Dozens Get Political Tips From Workshop
October 29, 2009 | By Kate Hunter | firstname.lastname@example.org
Close to 50 people braved cold, driving rain and snarled downtown
traffic to attend the Oct. 17 "Political Reporting: The Ins and Outs of
Washington" at the National Press Club.
The daylong political reporting workshop, sponsored jointly by the NPC
Eric Friedheim National Journalism Library's Professional Development
Committee and the Regional Reporters Association, featured panels
exploring how to ferret out a good political scoop, strategies for
covering Congress, tools for tracking money in politics and previews of
2010 House and Senate races.
Susan Page, Washington bureau chief for USA Today, keynoted the event.
As participants munched on a catered lunch, Page shared her top eight
political reporting tips - among them: keep a beat note, use a
spreadsheet to track politicians' progress towards meeting campaign
promises and get out of the office to attend events.
"There is no substitute for being there," said Page, who writes about
the White House and national politics for USA Today and has won numerous
awards for her coverage of the last five administrations
Page also offered insight into what bureau chiefs in the nation's
capital are looking for when they make hiring decisions, telling
attendees that they should break away from the pack because editors look
for candidates who are "doing more than the type of coverage everybody
Earlier in the day, The Hill's Susan Crabtree, Hearst Newspapers' Rick
Dunham and Congressional Quarterly's Tim Starks shared their advice
about how to become - in the words of Starks - a "scoop artist" before
a team of top-notch congressional reporters, including Politico's David
Rogers, shared their expertise about covering Capitol Hill. Rogers, who
was joined by PoliticsDaily.com's Patricia Murphy and Time's Jay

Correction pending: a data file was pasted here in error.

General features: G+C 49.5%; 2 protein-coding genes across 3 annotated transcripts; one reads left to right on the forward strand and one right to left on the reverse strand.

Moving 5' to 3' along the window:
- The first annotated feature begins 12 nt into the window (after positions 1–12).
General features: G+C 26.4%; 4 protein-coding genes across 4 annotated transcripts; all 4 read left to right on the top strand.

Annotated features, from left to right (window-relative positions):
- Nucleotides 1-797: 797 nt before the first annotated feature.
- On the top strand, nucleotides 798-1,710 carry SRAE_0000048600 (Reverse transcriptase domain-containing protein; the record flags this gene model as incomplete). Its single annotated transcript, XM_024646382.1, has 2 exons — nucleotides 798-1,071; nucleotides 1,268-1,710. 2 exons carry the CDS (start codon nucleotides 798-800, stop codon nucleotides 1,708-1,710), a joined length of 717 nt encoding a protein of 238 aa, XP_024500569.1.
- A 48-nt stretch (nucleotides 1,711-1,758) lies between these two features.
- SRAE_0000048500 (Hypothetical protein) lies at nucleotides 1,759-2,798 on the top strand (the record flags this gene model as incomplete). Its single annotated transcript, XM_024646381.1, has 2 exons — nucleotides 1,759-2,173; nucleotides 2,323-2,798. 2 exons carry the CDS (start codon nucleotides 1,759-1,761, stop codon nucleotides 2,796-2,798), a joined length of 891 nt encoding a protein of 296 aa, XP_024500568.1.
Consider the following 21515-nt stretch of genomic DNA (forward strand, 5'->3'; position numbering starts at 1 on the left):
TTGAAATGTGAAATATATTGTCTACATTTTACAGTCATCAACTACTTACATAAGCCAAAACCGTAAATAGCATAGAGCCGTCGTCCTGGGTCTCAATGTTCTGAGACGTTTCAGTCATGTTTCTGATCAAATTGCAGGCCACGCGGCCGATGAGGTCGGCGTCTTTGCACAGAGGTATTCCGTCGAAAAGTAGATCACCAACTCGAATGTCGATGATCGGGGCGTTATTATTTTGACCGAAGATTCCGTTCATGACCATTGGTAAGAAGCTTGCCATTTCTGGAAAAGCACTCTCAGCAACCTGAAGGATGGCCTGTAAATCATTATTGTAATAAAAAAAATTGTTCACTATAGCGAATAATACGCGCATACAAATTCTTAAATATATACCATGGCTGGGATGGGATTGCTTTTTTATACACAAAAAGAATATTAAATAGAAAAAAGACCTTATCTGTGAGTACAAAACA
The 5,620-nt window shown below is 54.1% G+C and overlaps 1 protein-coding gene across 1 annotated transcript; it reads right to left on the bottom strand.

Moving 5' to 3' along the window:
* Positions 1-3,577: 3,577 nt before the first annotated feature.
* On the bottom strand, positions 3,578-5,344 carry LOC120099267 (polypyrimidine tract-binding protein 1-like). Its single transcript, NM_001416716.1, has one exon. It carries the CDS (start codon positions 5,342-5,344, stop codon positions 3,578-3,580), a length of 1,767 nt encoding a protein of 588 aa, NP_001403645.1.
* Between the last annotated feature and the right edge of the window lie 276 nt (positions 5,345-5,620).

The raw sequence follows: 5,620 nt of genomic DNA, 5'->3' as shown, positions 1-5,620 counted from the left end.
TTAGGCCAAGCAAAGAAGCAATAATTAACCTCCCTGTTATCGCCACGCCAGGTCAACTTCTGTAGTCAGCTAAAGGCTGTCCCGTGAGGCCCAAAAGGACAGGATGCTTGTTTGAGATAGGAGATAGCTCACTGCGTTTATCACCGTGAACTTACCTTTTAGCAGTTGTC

Newton-Small advised reporters to develop strategies for cutting through
"the din" that abounds on Capitol Hill to pursue a story that no one
else has written yet.
Rogers also suggested that reporters peruse the Congressional Record. "I
know no one does," he said. "But I find it useful."
In the afternoon, attendees heard campaign finance reporting tips from
the Sunlight Foundation's Bill Allison, veteran campaign finance
reporter Bart Jansen and the Center for Responsive Politics' Sheila
Krumholz during a Web-intensive session that prompted waves of
Participants peppered the day's final
panelists - the Cook Political Report's Jennifer Duffy and CQ's Greg
Giroux - with questions about the upcoming midterm elections. Duffy, who
focused on 2010 Senate races, said gave her assessment of the five most
difficult to call Senate races, while Giroux, who specializes in House races, noted that next year's election will be the last before
redistricting and pointed out that - unlike the 2008 campaign cycle - those that are leaving the House this cycle are seeking other elective
Giroux said he would be keeping a close eye on the 49 "McCain Democrats" that won races last year in districts where the majority of voters supported presidential candidate John McCain.
Duffy discussed the difficulties Senate Majority Leader Harry Reid faces in his path toward re-election and said that Reid - a Nevada Democrat - could be the Senate's most vulnerable incumbent.
The committee is planning to make the Saturday event and annual offering, with the next one planned for September 2010 just ahead of the
midterm elections. For more information about the NPC Eric Friedheim National Journalism Library's Professional Development Committee contact
committee chairwoman Susan Heavey at email@example.com.